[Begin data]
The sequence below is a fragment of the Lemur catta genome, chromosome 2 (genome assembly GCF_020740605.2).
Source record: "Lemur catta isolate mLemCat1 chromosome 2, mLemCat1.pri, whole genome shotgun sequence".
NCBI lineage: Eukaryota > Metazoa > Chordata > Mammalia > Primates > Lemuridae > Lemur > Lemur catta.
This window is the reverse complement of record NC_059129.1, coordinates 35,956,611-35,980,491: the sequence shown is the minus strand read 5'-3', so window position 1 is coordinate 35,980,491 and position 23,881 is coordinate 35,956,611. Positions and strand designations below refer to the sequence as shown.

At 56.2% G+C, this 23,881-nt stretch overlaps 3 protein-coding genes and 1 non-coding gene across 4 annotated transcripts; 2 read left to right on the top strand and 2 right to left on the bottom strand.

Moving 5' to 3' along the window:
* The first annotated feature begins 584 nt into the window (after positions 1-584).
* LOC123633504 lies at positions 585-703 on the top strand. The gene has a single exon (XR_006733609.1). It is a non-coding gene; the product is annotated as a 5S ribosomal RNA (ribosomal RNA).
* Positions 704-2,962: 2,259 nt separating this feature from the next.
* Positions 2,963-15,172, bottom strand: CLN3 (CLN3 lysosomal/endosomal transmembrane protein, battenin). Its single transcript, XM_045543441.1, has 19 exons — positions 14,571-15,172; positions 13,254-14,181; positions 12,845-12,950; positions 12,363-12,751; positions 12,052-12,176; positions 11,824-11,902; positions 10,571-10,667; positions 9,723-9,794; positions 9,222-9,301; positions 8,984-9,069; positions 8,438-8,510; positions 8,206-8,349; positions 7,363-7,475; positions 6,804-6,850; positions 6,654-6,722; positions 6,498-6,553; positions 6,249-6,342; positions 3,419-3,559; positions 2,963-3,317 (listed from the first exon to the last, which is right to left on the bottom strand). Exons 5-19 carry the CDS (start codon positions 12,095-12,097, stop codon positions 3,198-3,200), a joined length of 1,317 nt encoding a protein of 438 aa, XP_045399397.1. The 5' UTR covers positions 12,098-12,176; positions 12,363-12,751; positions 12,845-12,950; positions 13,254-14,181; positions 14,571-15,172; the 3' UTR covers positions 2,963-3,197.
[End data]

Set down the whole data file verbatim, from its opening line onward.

The sequence below is a fragment of the Lemur catta genome, chromosome 2 (genome assembly GCF_020740605.2).
Source record: "Lemur catta isolate mLemCat1 chromosome 2, mLemCat1.pri, whole genome shotgun sequence".
NCBI lineage: Eukaryota > Metazoa > Chordata > Mammalia > Primates > Lemuridae > Lemur > Lemur catta.
This window is the reverse complement of record NC_059129.1, coordinates 35,956,611-35,980,491: the sequence shown is the minus strand read 5'-3', so window position 1 is coordinate 35,980,491 and position 23,881 is coordinate 35,956,611. Positions and strand designations below refer to the sequence as shown.

At 56.2% G+C, this 23,881-nt stretch overlaps 3 protein-coding genes and 1 non-coding gene across 4 annotated transcripts; 2 read left to right on the top strand and 2 right to left on the bottom strand.

Moving 5' to 3' along the window:
* The first annotated feature begins 584 nt into the window (after positions 1-584).
* LOC123633504 lies at positions 585-703 on the top strand. The gene has a single exon (XR_006733609.1). It is a non-coding gene; the product is annotated as a 5S ribosomal RNA (ribosomal RNA).
* Positions 704-2,962: 2,259 nt separating this feature from the next.
* Positions 2,963-15,172, bottom strand: CLN3 (CLN3 lysosomal/endosomal transmembrane protein, battenin). Its single transcript, XM_045543441.1, has 19 exons — positions 14,571-15,172; positions 13,254-14,181; positions 12,845-12,950; positions 12,363-12,751; positions 12,052-12,176; positions 11,824-11,902; positions 10,571-10,667; positions 9,723-9,794; positions 9,222-9,301; positions 8,984-9,069; positions 8,438-8,510; positions 8,206-8,349; positions 7,363-7,475; positions 6,804-6,850; positions 6,654-6,722; positions 6,498-6,553; positions 6,249-6,342; positions 3,419-3,559; positions 2,963-3,317 (listed from the first exon to the last, which is right to left on the bottom strand). Exons 5-19 carry the CDS (start codon positions 12,095-12,097, stop codon positions 3,198-3,200), a joined length of 1,317 nt encoding a protein of 438 aa, XP_045399397.1. The 5' UTR covers positions 12,098-12,176; positions 12,363-12,751; positions 12,845-12,950; positions 13,254-14,181; positions 14,571-15,172; the 3' UTR covers positions 2,963-3,197.